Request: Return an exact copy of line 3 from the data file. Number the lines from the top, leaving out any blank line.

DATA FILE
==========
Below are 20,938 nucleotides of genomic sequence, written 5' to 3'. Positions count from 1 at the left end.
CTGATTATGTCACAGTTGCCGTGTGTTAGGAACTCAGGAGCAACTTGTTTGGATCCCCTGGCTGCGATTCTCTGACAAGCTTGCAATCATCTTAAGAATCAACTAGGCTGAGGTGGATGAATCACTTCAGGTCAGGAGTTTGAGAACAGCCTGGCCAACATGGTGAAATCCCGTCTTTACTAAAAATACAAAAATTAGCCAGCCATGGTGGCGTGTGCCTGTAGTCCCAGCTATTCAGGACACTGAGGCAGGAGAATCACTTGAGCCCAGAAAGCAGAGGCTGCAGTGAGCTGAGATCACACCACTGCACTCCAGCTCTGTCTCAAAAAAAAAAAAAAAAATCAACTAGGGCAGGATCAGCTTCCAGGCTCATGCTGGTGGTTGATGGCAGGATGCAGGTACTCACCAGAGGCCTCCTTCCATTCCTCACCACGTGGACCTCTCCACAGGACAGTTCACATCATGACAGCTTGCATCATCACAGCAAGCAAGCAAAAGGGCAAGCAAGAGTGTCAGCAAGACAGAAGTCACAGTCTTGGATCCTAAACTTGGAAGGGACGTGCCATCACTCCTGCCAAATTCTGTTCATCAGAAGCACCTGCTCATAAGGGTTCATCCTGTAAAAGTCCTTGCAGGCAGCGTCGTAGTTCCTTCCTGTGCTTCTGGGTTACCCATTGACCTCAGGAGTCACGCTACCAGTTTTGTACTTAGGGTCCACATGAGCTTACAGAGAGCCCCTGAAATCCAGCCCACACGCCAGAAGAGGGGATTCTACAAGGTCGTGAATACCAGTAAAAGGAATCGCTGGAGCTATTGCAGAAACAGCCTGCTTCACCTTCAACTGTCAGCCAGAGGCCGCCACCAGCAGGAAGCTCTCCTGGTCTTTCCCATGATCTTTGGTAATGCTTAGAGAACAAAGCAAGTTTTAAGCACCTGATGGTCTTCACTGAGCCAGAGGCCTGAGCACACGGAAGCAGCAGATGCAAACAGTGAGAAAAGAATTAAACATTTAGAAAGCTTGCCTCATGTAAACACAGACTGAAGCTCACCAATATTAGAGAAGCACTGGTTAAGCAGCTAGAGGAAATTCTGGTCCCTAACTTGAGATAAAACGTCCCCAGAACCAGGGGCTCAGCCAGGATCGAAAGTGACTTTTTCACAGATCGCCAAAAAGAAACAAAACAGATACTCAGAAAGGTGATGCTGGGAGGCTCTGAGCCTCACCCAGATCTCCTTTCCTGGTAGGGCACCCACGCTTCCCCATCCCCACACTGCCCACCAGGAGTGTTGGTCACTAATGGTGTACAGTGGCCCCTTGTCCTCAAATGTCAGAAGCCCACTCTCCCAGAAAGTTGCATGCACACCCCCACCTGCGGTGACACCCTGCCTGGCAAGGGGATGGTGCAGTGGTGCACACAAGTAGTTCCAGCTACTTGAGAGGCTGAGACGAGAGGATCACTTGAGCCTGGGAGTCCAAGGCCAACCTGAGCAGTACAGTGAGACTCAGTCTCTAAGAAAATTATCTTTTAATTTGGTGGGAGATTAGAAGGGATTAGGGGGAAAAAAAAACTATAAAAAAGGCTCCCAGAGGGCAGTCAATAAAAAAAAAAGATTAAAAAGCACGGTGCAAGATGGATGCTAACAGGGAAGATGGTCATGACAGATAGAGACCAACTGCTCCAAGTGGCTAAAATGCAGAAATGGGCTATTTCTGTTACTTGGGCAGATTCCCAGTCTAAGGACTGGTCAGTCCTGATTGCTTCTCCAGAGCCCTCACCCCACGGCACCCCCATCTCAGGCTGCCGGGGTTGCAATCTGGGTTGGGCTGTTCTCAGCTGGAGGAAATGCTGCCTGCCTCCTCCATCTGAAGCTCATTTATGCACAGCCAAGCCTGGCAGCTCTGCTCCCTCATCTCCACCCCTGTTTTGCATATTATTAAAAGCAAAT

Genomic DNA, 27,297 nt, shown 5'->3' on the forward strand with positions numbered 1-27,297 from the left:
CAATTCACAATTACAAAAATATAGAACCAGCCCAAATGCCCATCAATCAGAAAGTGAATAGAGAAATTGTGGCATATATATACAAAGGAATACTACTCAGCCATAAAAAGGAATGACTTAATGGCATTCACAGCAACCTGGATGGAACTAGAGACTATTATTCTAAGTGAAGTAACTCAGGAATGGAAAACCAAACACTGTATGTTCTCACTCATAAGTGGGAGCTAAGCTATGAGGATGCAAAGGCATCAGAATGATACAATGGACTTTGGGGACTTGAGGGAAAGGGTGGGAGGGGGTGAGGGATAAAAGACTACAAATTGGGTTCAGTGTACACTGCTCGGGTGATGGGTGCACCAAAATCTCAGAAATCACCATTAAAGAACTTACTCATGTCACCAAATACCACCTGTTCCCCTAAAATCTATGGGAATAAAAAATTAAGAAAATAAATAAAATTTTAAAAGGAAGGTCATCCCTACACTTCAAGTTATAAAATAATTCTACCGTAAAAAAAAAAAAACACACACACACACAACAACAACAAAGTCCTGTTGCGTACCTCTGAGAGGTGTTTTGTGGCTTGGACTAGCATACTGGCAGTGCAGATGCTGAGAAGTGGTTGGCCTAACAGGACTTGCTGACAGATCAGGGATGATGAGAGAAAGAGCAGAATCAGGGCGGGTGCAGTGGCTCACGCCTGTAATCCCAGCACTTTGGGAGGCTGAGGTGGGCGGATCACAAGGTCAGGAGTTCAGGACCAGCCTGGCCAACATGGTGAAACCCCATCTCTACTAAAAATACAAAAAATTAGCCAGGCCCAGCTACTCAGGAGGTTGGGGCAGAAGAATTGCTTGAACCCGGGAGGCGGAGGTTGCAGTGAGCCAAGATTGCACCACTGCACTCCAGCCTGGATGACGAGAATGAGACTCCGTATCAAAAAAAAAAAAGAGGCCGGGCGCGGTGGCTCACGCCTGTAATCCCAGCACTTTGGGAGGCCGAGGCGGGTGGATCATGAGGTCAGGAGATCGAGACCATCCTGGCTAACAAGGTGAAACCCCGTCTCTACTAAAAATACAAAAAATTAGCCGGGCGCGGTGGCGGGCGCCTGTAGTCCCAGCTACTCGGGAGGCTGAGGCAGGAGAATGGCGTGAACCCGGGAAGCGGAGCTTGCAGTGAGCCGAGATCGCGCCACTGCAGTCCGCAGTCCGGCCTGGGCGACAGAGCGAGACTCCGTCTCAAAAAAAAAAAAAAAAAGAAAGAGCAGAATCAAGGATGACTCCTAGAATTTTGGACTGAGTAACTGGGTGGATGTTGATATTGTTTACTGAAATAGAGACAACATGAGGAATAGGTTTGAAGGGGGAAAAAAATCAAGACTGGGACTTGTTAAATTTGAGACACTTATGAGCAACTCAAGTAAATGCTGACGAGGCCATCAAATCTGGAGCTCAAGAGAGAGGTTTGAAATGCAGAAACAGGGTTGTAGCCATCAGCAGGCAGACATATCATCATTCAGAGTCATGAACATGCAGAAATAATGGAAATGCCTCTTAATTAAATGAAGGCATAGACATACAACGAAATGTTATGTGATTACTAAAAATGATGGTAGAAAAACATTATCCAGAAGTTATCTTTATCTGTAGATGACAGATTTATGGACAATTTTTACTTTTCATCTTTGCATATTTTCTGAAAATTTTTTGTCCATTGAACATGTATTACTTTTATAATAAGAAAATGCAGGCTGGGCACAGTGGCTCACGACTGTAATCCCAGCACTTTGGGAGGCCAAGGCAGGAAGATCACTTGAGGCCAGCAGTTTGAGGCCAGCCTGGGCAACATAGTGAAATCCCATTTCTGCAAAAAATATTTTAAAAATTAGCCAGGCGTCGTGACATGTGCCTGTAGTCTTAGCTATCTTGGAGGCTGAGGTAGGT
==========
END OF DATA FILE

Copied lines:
Genomic DNA, 27,297 nt, shown 5'->3' on the forward strand with positions numbered 1-27,297 from the left: